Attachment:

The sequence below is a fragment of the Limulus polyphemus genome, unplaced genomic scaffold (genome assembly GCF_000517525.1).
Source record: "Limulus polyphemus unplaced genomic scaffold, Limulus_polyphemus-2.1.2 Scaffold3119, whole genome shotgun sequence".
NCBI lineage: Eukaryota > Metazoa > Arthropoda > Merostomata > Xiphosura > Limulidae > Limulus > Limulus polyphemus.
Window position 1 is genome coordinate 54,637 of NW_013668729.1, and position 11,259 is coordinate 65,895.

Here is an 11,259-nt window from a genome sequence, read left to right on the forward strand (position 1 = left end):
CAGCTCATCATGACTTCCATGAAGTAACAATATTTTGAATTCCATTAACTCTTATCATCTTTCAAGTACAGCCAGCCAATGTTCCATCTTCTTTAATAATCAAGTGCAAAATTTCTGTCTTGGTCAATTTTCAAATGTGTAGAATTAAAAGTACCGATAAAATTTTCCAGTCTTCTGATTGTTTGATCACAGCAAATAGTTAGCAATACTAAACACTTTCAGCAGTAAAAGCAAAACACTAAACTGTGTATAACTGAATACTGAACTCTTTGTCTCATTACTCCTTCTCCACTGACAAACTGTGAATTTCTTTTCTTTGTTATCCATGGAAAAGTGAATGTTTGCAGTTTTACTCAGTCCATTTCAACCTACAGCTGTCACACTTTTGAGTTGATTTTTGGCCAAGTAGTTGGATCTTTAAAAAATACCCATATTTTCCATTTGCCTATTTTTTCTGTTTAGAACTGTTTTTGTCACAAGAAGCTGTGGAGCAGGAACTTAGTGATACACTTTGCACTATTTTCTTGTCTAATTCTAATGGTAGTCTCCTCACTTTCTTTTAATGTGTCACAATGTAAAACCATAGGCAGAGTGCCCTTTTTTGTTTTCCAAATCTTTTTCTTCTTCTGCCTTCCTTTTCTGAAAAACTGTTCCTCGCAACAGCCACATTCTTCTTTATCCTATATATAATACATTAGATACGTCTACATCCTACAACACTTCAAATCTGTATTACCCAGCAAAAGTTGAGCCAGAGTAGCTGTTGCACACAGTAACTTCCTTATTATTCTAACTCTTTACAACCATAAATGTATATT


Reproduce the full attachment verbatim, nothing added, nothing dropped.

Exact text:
The sequence below is a fragment of the Limulus polyphemus genome, unplaced genomic scaffold (genome assembly GCF_000517525.1).
Source record: "Limulus polyphemus unplaced genomic scaffold, Limulus_polyphemus-2.1.2 Scaffold3119, whole genome shotgun sequence".
NCBI lineage: Eukaryota > Metazoa > Arthropoda > Merostomata > Xiphosura > Limulidae > Limulus > Limulus polyphemus.
Window position 1 is genome coordinate 54,637 of NW_013668729.1, and position 11,259 is coordinate 65,895.

Here is an 11,259-nt window from a genome sequence, read left to right on the forward strand (position 1 = left end):
CAGCTCATCATGACTTCCATGAAGTAACAATATTTTGAATTCCATTAACTCTTATCATCTTTCAAGTACAGCCAGCCAATGTTCCATCTTCTTTAATAATCAAGTGCAAAATTTCTGTCTTGGTCAATTTTCAAATGTGTAGAATTAAAAGTACCGATAAAATTTTCCAGTCTTCTGATTGTTTGATCACAGCAAATAGTTAGCAATACTAAACACTTTCAGCAGTAAAAGCAAAACACTAAACTGTGTATAACTGAATACTGAACTCTTTGTCTCATTACTCCTTCTCCACTGACAAACTGTGAATTTCTTTTCTTTGTTATCCATGGAAAAGTGAATGTTTGCAGTTTTACTCAGTCCATTTCAACCTACAGCTGTCACACTTTTGAGTTGATTTTTGGCCAAGTAGTTGGATCTTTAAAAAATACCCATATTTTCCATTTGCCTATTTTTTCTGTTTAGAACTGTTTTTGTCACAAGAAGCTGTGGAGCAGGAACTTAGTGATACACTTTGCACTATTTTCTTGTCTAATTCTAATGGTAGTCTCCTCACTTTCTTTTAATGTGTCACAATGTAAAACCATAGGCAGAGTGCCCTTTTTTGTTTTCCAAATCTTTTTCTTCTTCTGCCTTCCTTTTCTGAAAAACTGTTCCTCGCAACAGCCACATTCTTCTTTATCCTATATATAATACATTAGATACGTCTACATCCTACAACACTTCAAATCTGTATTACCCAGCAAAAGTTGAGCCAGAGTAGCTGTTGCACACAGTAACTTCCTTATTATTCTAACTCTTTACAACCATAAATGTATATT